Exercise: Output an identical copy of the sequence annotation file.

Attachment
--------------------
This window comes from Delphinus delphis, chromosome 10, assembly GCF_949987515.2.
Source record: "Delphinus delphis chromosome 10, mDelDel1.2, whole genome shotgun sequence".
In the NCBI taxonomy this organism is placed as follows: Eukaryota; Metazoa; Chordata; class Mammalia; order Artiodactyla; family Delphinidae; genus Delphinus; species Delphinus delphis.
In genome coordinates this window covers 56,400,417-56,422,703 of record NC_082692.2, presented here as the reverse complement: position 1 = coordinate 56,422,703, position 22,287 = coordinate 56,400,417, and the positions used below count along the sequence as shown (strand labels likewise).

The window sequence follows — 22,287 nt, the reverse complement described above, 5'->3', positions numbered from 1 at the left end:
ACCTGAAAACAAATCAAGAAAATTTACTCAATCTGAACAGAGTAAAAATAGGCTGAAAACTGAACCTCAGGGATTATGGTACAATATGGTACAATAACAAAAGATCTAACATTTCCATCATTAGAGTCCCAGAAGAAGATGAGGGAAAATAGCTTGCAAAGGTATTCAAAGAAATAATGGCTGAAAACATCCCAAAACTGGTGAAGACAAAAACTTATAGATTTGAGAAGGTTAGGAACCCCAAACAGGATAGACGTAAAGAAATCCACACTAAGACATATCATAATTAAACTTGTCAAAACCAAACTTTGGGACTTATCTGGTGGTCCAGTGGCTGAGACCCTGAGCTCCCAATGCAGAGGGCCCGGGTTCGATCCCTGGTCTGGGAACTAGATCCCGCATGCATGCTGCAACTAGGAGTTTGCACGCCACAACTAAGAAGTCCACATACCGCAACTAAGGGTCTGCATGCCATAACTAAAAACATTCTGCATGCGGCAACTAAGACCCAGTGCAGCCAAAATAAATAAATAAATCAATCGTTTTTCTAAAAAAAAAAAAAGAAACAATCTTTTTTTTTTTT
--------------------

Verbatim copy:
This window comes from Delphinus delphis, chromosome 10, assembly GCF_949987515.2.
Source record: "Delphinus delphis chromosome 10, mDelDel1.2, whole genome shotgun sequence".
In the NCBI taxonomy this organism is placed as follows: Eukaryota; Metazoa; Chordata; class Mammalia; order Artiodactyla; family Delphinidae; genus Delphinus; species Delphinus delphis.
In genome coordinates this window covers 56,400,417-56,422,703 of record NC_082692.2, presented here as the reverse complement: position 1 = coordinate 56,422,703, position 22,287 = coordinate 56,400,417, and the positions used below count along the sequence as shown (strand labels likewise).

The window sequence follows — 22,287 nt, the reverse complement described above, 5'->3', positions numbered from 1 at the left end:
ACCTGAAAACAAATCAAGAAAATTTACTCAATCTGAACAGAGTAAAAATAGGCTGAAAACTGAACCTCAGGGATTATGGTACAATATGGTACAATAACAAAAGATCTAACATTTCCATCATTAGAGTCCCAGAAGAAGATGAGGGAAAATAGCTTGCAAAGGTATTCAAAGAAATAATGGCTGAAAACATCCCAAAACTGGTGAAGACAAAAACTTATAGATTTGAGAAGGTTAGGAACCCCAAACAGGATAGACGTAAAGAAATCCACACTAAGACATATCATAATTAAACTTGTCAAAACCAAACTTTGGGACTTATCTGGTGGTCCAGTGGCTGAGACCCTGAGCTCCCAATGCAGAGGGCCCGGGTTCGATCCCTGGTCTGGGAACTAGATCCCGCATGCATGCTGCAACTAGGAGTTTGCACGCCACAACTAAGAAGTCCACATACCGCAACTAAGGGTCTGCATGCCATAACTAAAAACATTCTGCATGCGGCAACTAAGACCCAGTGCAGCCAAAATAAATAAATAAATCAATCGTTTTTCTAAAAAAAAAAAAAGAAACAATCTTTTTTTTTTTT